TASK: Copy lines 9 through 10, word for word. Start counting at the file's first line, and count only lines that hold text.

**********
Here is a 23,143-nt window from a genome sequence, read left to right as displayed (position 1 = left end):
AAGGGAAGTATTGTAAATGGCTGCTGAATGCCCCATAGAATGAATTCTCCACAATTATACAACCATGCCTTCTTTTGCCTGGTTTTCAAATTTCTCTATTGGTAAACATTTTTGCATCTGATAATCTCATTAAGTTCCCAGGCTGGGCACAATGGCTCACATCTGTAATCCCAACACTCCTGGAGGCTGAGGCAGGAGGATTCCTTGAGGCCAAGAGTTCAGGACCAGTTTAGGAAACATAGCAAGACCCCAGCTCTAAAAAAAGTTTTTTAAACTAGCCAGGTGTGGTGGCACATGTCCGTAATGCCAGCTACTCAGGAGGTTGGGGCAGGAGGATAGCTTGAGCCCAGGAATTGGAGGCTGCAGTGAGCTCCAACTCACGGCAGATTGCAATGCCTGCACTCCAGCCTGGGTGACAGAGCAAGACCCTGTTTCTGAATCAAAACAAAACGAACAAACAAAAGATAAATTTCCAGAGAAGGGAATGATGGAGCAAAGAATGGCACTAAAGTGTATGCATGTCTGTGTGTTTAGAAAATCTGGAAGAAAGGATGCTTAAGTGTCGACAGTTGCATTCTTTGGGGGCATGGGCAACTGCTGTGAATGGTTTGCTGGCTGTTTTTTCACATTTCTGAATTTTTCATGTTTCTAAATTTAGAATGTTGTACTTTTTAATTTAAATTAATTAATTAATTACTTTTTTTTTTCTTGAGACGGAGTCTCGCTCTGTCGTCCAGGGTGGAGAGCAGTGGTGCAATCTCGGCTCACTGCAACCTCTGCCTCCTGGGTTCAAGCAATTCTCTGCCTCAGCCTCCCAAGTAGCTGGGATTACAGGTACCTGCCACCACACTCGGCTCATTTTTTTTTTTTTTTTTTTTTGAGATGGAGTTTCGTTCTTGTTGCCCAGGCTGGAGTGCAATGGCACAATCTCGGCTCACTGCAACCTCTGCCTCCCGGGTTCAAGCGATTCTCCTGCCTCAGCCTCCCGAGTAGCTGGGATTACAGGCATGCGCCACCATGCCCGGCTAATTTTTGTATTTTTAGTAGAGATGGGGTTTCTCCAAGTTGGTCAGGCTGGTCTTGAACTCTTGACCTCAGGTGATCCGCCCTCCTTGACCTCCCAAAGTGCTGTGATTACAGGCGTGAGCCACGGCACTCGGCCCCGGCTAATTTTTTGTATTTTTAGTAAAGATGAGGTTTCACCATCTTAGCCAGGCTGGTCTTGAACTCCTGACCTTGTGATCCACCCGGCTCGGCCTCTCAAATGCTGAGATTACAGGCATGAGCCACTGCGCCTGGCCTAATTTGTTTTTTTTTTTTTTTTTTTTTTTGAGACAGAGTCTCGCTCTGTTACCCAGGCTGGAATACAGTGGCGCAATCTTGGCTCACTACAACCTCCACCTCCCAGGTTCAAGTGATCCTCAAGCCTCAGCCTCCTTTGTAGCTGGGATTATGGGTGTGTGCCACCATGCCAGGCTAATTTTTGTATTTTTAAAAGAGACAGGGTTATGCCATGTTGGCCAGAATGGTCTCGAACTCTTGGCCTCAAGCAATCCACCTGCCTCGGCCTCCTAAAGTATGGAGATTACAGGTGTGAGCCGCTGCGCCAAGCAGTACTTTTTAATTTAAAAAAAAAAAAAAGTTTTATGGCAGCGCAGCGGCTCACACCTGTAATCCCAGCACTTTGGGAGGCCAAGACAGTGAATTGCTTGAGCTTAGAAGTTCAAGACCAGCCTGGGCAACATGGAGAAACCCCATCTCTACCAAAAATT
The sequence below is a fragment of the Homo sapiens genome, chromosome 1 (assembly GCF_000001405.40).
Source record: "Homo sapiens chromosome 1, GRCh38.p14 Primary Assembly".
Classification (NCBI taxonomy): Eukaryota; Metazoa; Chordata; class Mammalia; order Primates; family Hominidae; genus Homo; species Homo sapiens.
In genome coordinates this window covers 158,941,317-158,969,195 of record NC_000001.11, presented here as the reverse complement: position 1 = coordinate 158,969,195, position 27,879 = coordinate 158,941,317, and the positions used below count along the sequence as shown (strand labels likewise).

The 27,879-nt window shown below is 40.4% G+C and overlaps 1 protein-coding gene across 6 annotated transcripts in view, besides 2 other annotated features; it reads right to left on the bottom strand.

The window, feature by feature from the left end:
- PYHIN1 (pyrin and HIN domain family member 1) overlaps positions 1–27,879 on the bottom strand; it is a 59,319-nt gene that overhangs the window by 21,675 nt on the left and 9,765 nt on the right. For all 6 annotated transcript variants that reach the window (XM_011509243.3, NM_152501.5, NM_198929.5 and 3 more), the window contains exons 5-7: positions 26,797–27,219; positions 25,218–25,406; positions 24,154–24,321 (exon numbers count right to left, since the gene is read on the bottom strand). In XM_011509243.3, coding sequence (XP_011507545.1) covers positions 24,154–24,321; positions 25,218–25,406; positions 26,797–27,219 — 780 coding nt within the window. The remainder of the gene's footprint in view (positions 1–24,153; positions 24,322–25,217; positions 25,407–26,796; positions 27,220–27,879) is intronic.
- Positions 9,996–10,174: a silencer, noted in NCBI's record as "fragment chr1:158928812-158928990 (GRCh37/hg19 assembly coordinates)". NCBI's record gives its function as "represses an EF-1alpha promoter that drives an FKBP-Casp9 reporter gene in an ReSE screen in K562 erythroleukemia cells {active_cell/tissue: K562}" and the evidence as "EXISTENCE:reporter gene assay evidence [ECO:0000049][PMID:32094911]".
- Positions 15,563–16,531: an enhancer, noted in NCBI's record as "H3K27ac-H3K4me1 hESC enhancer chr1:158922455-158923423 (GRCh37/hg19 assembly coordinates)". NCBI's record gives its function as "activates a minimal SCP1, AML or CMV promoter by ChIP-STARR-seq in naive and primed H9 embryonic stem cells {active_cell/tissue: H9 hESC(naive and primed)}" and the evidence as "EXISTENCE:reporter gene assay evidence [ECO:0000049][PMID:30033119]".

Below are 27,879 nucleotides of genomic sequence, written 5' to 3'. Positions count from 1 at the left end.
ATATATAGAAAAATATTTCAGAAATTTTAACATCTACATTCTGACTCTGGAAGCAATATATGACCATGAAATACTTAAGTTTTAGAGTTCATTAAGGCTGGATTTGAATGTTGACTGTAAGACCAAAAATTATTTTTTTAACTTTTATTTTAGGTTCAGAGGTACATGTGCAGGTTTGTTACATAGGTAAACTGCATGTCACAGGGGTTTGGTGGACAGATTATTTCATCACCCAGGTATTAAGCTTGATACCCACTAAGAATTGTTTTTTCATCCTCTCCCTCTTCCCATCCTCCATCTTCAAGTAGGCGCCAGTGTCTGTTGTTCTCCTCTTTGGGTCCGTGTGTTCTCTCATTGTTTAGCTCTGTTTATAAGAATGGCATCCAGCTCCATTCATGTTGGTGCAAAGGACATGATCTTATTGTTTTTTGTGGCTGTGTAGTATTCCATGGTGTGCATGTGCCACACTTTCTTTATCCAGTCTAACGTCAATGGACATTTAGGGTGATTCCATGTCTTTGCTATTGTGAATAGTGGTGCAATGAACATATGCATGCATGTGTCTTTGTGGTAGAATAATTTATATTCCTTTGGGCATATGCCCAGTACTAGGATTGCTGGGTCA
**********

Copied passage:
- PYHIN1 (pyrin and HIN domain family member 1) overlaps positions 1–27,879 on the bottom strand; it is a 59,319-nt gene that overhangs the window by 21,675 nt on the left and 9,765 nt on the right. For all 6 annotated transcript variants that reach the window (XM_011509243.3, NM_152501.5, NM_198929.5 and 3 more), the window contains exons 5-7: positions 26,797–27,219; positions 25,218–25,406; positions 24,154–24,321 (exon numbers count right to left, since the gene is read on the bottom strand). In XM_011509243.3, coding sequence (XP_011507545.1) covers positions 24,154–24,321; positions 25,218–25,406; positions 26,797–27,219 — 780 coding nt within the window. The remainder of the gene's footprint in view (positions 1–24,153; positions 24,322–25,217; positions 25,407–26,796; positions 27,220–27,879) is intronic.
- Positions 9,996–10,174: a silencer, noted in NCBI's record as "fragment chr1:158928812-158928990 (GRCh37/hg19 assembly coordinates)". NCBI's record gives its function as "represses an EF-1alpha promoter that drives an FKBP-Casp9 reporter gene in an ReSE screen in K562 erythroleukemia cells {active_cell/tissue: K562}" and the evidence as "EXISTENCE:reporter gene assay evidence [ECO:0000049][PMID:32094911]".